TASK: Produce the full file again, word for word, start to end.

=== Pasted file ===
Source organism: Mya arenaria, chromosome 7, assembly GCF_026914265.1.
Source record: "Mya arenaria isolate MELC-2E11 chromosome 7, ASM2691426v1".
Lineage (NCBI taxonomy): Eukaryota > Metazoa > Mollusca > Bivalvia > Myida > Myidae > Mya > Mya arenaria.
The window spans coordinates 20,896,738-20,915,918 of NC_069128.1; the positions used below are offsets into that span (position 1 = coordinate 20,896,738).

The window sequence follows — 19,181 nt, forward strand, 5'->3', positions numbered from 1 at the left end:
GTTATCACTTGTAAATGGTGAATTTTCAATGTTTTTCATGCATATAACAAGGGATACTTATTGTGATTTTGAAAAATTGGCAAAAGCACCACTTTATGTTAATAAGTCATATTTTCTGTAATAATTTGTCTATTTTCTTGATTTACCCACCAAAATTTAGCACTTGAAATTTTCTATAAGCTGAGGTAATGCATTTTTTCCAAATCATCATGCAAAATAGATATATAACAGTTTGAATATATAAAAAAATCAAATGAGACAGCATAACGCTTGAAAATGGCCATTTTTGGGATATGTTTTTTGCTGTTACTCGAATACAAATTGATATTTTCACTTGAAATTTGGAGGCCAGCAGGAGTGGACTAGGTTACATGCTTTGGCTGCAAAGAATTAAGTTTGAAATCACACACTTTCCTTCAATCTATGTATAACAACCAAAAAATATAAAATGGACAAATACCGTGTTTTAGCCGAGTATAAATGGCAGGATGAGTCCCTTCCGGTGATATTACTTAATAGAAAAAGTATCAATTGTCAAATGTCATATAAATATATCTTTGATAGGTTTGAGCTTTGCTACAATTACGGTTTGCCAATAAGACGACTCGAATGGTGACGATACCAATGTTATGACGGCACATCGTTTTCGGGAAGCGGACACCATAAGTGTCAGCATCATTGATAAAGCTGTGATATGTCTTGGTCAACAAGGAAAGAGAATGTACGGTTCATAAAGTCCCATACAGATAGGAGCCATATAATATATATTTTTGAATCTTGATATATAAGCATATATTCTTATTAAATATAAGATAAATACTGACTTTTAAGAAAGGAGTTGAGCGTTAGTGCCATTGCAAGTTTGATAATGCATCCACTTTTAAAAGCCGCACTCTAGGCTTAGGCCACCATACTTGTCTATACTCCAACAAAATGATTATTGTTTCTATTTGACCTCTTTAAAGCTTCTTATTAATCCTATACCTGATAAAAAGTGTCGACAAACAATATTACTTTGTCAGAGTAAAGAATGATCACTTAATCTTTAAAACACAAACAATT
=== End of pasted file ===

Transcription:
Source organism: Mya arenaria, chromosome 7, assembly GCF_026914265.1.
Source record: "Mya arenaria isolate MELC-2E11 chromosome 7, ASM2691426v1".
Lineage (NCBI taxonomy): Eukaryota > Metazoa > Mollusca > Bivalvia > Myida > Myidae > Mya > Mya arenaria.
The window spans coordinates 20,896,738-20,915,918 of NC_069128.1; the positions used below are offsets into that span (position 1 = coordinate 20,896,738).

The window sequence follows — 19,181 nt, forward strand, 5'->3', positions numbered from 1 at the left end:
GTTATCACTTGTAAATGGTGAATTTTCAATGTTTTTCATGCATATAACAAGGGATACTTATTGTGATTTTGAAAAATTGGCAAAAGCACCACTTTATGTTAATAAGTCATATTTTCTGTAATAATTTGTCTATTTTCTTGATTTACCCACCAAAATTTAGCACTTGAAATTTTCTATAAGCTGAGGTAATGCATTTTTTCCAAATCATCATGCAAAATAGATATATAACAGTTTGAATATATAAAAAAATCAAATGAGACAGCATAACGCTTGAAAATGGCCATTTTTGGGATATGTTTTTTGCTGTTACTCGAATACAAATTGATATTTTCACTTGAAATTTGGAGGCCAGCAGGAGTGGACTAGGTTACATGCTTTGGCTGCAAAGAATTAAGTTTGAAATCACACACTTTCCTTCAATCTATGTATAACAACCAAAAAATATAAAATGGACAAATACCGTGTTTTAGCCGAGTATAAATGGCAGGATGAGTCCCTTCCGGTGATATTACTTAATAGAAAAAGTATCAATTGTCAAATGTCATATAAATATATCTTTGATAGGTTTGAGCTTTGCTACAATTACGGTTTGCCAATAAGACGACTCGAATGGTGACGATACCAATGTTATGACGGCACATCGTTTTCGGGAAGCGGACACCATAAGTGTCAGCATCATTGATAAAGCTGTGATATGTCTTGGTCAACAAGGAAAGAGAATGTACGGTTCATAAAGTCCCATACAGATAGGAGCCATATAATATATATTTTTGAATCTTGATATATAAGCATATATTCTTATTAAATATAAGATAAATACTGACTTTTAAGAAAGGAGTTGAGCGTTAGTGCCATTGCAAGTTTGATAATGCATCCACTTTTAAAAGCCGCACTCTAGGCTTAGGCCACCATACTTGTCTATACTCCAACAAAATGATTATTGTTTCTATTTGACCTCTTTAAAGCTTCTTATTAATCCTATACCTGATAAAAAGTGTCGACAAACAATATTACTTTGTCAGAGTAAAGAATGATCACTTAATCTTTAAAACACAAACAATT